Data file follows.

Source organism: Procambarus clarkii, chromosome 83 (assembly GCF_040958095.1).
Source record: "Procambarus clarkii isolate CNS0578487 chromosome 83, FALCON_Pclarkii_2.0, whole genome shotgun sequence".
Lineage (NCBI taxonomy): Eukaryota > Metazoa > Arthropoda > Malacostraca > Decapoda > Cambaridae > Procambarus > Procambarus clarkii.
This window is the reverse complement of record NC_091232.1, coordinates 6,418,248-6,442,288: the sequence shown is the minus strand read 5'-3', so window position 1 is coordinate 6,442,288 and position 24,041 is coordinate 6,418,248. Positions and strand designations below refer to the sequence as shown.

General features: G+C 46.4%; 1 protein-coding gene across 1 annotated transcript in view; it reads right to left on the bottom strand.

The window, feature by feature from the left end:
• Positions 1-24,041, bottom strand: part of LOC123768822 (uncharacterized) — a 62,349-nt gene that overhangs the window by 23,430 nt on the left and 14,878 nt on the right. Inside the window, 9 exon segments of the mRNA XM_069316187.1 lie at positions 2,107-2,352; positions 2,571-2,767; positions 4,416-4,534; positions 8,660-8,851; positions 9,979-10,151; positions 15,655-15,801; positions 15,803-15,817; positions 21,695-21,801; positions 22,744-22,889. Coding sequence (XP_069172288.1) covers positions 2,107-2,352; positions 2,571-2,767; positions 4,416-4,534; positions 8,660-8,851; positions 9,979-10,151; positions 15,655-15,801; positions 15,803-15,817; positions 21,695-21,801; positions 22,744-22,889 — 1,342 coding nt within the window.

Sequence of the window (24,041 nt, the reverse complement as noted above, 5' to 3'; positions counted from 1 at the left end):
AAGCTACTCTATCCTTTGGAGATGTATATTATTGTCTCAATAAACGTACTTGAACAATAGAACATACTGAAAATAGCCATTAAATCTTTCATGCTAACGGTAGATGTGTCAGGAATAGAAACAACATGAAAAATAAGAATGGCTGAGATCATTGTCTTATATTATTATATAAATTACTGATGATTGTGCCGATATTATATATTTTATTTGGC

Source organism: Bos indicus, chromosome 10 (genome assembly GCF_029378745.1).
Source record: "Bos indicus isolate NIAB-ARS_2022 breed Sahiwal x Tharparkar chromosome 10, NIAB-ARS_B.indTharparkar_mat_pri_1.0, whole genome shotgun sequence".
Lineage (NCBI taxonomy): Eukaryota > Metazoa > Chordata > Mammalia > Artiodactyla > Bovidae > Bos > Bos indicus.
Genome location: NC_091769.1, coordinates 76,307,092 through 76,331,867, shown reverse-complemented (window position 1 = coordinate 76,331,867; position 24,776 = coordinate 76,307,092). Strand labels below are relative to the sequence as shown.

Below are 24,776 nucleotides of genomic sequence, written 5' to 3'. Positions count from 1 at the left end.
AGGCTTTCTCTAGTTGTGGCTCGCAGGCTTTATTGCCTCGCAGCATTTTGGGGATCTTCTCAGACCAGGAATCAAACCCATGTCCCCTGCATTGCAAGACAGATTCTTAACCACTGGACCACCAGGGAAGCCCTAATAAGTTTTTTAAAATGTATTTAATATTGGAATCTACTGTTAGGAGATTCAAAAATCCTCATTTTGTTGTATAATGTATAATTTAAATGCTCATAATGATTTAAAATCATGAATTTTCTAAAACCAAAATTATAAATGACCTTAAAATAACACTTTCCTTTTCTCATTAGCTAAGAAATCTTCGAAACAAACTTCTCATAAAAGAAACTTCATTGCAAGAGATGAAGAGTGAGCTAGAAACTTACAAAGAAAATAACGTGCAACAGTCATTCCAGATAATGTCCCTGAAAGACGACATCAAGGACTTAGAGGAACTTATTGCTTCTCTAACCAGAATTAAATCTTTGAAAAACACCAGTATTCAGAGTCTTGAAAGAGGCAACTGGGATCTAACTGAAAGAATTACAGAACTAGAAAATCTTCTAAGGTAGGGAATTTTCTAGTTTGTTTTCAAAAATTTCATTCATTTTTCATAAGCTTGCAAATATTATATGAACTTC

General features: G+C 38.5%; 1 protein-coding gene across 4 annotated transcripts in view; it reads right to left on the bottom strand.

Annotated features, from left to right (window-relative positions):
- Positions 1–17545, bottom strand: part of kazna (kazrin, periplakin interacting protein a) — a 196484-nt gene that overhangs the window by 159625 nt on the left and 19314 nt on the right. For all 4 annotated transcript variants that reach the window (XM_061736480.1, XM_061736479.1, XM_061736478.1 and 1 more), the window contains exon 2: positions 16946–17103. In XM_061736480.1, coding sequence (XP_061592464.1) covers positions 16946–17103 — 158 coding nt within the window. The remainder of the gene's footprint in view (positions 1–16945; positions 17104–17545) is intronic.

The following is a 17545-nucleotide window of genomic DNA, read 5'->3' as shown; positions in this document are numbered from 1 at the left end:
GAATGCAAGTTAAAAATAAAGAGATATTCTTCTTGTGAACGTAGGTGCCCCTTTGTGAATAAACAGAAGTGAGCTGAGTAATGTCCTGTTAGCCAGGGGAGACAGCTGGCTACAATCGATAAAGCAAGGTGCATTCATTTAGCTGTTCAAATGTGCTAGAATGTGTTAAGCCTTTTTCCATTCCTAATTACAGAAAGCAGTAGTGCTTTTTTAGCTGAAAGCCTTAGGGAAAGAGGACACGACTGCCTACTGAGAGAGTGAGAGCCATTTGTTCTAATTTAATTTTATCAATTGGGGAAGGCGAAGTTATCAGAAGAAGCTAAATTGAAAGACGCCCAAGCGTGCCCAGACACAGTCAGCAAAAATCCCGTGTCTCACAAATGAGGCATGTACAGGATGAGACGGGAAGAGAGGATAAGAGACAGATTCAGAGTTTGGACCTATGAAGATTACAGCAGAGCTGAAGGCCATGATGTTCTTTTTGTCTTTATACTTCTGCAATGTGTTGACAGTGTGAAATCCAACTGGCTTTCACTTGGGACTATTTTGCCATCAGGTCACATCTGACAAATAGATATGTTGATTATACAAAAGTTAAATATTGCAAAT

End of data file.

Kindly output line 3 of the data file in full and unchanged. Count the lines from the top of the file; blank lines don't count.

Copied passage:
Lineage (NCBI taxonomy): Eukaryota > Metazoa > Arthropoda > Malacostraca > Decapoda > Cambaridae > Procambarus > Procambarus clarkii.